“Should I Stay or Should I Go?” – Immigrants in Arizona Weigh Recession and Anti-Immigrant Policies
PHOENIX, Arizona — When things got tough in Arizona, many families decided to leave to avoid being caught in the local illegal immigration crackdown. But Maria Garcia’s family wouldn’t move. When her husband was fired for not having legal documents, they stayed and weathered the storm. After 23 years, the Garcias say they’re here to stay.
“My father passed away, he was sick for many years and I couldn’t see him. Now my mother is sick. But I know that if I leave it would be very dangerous for me to come back,” said the migrant from Colima, Mexico.
Two recent national studies present contradicting data about whether the current recession and anti-immigrant climate are pushing undocumented immigrants to leave the U.S. and return to their home countries.
A new report by the Center for Immigration Studies – a group that advocates lower immigration levels – shows that the illegal immigrant population has fallen by one-third over the past two years. According to the study based on Census Data, Arizona is the state with the highest drop. About 180,000 of the 530,000 undocumented living in Arizona left, according to research conducted by Steven Camarota.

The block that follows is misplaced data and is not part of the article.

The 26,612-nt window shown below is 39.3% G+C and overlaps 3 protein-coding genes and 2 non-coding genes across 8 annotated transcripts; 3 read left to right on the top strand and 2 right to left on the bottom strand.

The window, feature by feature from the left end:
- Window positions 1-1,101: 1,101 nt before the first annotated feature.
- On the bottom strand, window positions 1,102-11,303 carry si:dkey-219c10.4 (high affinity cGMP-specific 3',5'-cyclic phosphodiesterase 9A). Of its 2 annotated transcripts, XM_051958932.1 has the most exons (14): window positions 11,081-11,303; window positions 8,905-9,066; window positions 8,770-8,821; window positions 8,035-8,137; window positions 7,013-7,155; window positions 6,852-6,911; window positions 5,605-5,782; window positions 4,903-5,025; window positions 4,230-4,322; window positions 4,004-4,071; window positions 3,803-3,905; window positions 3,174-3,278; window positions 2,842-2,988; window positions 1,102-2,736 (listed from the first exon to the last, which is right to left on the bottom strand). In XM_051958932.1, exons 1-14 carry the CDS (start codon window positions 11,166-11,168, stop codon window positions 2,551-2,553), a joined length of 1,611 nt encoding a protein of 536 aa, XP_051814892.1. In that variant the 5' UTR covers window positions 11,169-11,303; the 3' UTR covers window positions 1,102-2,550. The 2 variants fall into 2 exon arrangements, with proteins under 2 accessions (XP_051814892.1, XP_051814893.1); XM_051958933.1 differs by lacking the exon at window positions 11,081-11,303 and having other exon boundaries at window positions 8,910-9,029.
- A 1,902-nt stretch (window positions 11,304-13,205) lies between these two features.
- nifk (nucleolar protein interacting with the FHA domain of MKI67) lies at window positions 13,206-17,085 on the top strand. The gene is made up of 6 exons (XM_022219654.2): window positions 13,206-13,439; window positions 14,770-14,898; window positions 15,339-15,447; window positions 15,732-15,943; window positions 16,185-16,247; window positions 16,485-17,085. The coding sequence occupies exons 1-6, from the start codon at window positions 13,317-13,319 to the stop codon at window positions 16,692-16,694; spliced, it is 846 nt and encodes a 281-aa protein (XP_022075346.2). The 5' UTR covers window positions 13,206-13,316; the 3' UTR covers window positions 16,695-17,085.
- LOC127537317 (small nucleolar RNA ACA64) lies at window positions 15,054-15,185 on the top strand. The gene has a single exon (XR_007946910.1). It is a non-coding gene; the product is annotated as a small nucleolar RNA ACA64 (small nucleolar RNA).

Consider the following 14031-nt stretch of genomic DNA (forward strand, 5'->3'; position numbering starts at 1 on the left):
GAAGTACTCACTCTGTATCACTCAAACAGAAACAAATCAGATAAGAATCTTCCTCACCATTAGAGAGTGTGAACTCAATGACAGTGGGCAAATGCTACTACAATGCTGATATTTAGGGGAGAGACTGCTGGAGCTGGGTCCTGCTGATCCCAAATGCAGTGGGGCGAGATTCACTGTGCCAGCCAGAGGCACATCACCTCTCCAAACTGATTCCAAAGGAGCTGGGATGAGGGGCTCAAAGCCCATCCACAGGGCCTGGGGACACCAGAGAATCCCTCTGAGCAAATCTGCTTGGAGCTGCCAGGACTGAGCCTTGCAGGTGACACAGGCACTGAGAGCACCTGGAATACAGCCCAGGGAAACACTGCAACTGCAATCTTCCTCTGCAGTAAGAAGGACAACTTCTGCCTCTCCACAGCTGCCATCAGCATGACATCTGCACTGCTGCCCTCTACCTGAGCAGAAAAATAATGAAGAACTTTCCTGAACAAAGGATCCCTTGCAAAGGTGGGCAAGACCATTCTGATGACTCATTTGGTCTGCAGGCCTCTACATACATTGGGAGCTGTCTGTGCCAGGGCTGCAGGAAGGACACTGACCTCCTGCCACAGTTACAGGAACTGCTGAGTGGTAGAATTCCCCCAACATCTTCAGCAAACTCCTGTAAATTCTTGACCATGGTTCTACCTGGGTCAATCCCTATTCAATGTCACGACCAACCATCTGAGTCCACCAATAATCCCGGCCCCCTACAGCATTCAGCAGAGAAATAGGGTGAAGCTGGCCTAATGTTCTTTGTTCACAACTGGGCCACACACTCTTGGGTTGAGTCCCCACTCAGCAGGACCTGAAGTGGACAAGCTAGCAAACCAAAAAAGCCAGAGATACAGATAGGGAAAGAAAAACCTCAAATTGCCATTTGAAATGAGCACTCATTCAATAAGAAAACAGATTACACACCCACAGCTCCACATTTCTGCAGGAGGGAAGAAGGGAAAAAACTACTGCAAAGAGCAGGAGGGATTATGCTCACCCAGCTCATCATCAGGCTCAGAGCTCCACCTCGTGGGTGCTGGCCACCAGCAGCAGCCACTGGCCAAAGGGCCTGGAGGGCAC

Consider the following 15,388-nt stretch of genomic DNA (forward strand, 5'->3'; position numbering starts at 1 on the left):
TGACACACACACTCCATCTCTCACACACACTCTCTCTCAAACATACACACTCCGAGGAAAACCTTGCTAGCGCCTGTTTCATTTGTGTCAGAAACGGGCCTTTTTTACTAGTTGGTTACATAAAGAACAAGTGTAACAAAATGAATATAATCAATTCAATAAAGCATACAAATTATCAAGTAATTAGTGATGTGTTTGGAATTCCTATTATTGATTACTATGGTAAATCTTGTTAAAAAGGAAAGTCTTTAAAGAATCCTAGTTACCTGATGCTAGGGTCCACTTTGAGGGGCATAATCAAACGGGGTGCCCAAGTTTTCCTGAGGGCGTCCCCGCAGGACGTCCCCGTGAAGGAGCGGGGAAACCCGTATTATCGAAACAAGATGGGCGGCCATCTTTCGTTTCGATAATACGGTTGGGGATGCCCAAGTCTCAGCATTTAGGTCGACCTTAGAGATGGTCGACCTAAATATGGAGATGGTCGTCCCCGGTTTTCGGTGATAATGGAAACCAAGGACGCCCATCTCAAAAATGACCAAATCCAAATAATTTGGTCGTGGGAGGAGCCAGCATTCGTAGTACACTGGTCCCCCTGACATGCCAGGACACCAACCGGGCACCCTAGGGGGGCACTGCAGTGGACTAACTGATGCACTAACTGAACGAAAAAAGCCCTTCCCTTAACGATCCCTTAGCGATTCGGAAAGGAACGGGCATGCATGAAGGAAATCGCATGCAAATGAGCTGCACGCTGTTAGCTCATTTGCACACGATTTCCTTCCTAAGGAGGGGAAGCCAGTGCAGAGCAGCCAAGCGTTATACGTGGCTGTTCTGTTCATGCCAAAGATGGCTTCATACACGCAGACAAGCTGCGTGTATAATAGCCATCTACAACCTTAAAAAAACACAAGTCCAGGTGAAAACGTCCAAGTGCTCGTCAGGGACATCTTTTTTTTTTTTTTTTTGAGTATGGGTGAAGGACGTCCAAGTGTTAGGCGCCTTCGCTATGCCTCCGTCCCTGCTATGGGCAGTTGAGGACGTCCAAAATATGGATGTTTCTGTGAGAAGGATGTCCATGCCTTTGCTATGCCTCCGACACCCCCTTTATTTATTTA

Yet another study released earlier by the Pew Hispanic Center said while that the number of people entering the country illegally is dropping, undocumented migrants who are already here are not returning.
So are immigrants leaving or staying?